Vapor or gas stove
US 600833 A
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i. KINSEY & J. KIRBY, Jr. VAPOR ORIGAS STOVE.
No. 600,833. Patented Mar. 15,1898.
Warren Srarns ISAAC KINSEY AND JOHN KIRBY, JR, OF DAYTON, OHIO.
VAPOR OR GAS STOVE.
QPECIFICATION forming part of Letters Patent No. 600,833, dated March 15, 18 98.v Application filed October 13, 1896. Serial No. 608,712. (No model.)
To all whom it may concern.-
Be it known that we, ISAAC KINSEY and JOHN KIRBY, J12, citizens of the United States, residing at Dayton, in the county of Montgomery and State of Ohio, have invented certain new and useful Improvements in Vapor or Gas Stoves, of which the following is a specification, reference being had therein to the accompanying drawings.
Our invention relates to an improvement in vapor or gas stoves, its object being the production of improved means for utilizing heat from the burners in warming and keeping warm articles of food, dishes, &c., this object being attained without in any manner interfering with or curtailing the usefulness of the stove for other purposes.
The invention will first be described with reference to the accompanying drawings and then pointed out in the claims.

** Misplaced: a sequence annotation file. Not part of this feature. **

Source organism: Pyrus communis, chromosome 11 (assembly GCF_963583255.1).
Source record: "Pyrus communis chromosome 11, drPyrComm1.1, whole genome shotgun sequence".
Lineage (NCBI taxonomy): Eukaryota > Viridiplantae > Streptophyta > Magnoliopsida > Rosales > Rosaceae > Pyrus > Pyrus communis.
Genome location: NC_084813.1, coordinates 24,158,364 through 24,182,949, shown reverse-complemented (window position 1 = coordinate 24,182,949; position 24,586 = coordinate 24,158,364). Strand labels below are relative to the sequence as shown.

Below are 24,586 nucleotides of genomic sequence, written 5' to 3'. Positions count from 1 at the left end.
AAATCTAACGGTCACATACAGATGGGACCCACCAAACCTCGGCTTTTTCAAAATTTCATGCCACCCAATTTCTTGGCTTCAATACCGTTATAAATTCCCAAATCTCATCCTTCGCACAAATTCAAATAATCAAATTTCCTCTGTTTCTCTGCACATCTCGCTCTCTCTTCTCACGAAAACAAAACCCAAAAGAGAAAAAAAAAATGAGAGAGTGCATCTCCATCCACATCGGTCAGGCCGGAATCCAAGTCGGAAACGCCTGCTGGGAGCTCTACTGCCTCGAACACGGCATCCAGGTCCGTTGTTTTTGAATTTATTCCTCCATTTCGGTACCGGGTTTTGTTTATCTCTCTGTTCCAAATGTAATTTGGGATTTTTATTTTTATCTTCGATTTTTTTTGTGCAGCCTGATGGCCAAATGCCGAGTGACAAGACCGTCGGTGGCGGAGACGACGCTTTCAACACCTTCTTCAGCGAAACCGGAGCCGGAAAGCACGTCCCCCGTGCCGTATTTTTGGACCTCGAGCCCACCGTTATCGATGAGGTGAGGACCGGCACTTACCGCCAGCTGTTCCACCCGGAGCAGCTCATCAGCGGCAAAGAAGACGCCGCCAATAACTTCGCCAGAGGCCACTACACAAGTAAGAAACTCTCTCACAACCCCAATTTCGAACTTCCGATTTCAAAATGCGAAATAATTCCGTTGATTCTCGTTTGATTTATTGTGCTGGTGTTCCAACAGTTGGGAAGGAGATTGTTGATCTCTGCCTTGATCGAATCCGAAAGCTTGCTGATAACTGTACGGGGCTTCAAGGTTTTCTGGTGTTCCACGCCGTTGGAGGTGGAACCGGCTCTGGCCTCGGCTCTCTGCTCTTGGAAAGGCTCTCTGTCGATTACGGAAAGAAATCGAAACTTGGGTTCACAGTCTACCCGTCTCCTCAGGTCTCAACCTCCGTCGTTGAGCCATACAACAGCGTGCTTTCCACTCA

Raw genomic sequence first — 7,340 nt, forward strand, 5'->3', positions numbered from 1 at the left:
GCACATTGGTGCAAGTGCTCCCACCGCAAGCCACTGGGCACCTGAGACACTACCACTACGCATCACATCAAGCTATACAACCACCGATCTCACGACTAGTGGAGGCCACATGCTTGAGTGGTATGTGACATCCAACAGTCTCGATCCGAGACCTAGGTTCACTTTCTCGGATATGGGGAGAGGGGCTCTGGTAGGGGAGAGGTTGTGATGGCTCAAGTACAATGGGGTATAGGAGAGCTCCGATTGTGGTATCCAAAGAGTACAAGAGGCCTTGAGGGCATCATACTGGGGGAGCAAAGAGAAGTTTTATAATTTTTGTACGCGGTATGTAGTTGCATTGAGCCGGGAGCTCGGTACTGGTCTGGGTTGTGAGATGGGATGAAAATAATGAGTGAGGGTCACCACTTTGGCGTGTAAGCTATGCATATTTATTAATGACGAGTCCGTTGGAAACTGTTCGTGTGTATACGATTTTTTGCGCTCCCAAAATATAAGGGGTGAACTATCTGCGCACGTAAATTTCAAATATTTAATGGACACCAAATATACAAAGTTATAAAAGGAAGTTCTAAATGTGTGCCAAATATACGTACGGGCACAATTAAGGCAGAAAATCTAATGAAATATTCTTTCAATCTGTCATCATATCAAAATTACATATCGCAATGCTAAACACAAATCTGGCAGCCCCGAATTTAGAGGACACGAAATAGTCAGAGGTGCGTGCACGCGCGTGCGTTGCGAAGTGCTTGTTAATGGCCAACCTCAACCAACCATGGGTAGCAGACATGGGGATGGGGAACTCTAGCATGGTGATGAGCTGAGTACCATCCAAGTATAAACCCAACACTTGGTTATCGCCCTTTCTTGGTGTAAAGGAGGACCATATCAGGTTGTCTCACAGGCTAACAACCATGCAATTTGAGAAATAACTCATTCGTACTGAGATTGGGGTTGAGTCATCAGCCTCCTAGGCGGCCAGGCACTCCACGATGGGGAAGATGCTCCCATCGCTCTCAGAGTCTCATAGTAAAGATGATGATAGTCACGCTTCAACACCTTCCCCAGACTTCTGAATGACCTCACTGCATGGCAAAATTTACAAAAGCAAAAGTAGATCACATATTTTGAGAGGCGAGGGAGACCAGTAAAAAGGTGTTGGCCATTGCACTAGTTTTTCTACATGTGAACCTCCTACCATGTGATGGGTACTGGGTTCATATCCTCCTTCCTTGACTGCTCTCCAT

Figure 1 of the drawings is a perspective view illustrating the application of our invention to a vapor-stove, parts being broken out for clearer illustration. Fig. 2 is a longitudinal vertical sectional view of the oven and reservoir, illustrating their positions relative to each other. Fig, 3 is a transverse vertical section of the same.
Referring to the drawings, A represents an ordinary vapor-stove comprising standards 1,
top 2, having openings 3, grates 4, fitted in said openings, burners B, centrally located in the openings 3 slightly beneath the plane of the grates, supply-tank 5, suitable pipe connections 6 between the tank and burners, valves 7 for controlling the supply of vapor to the burners, and a drip-pan 8 beneath the burners, all of ordinary construction and forming no part of our invention.
To the stove, preferably to the rear standards thereof, we secure brackets 9, the supporting-arms of which are preferably on a level, or approximately so, with the top of the stove. On these brackets is loosely placed a closed reservoir 0, the bottom of which extends beyond the vertical walls thereof, as at 10, the edges of this extended portion being slightly turned upward, as shown. The bottom of the reservoir partially rests upon the top of the stove, but a sufficient distance in rear of the burners not to interfere with their utility in cooking or the like.
forms a bottom for the oven.
Intermediate the burners B and the reservoir O is What we term a water heating and circulating system, comprising a hollow ring 11, surrounding each burner, a pipe 12, connecting the rings, an inlet-pipe 13, leading from the bottom of the reservoir to one of the rings 11, and an outlet-pipe 14, leading from the other ring 11 into the reservoir through its bottom, the pipes 12, 13, and 14 being positioned beneath and close-to the top of the stove, where they will be protected against accidents and are out of the way of a person using the burners.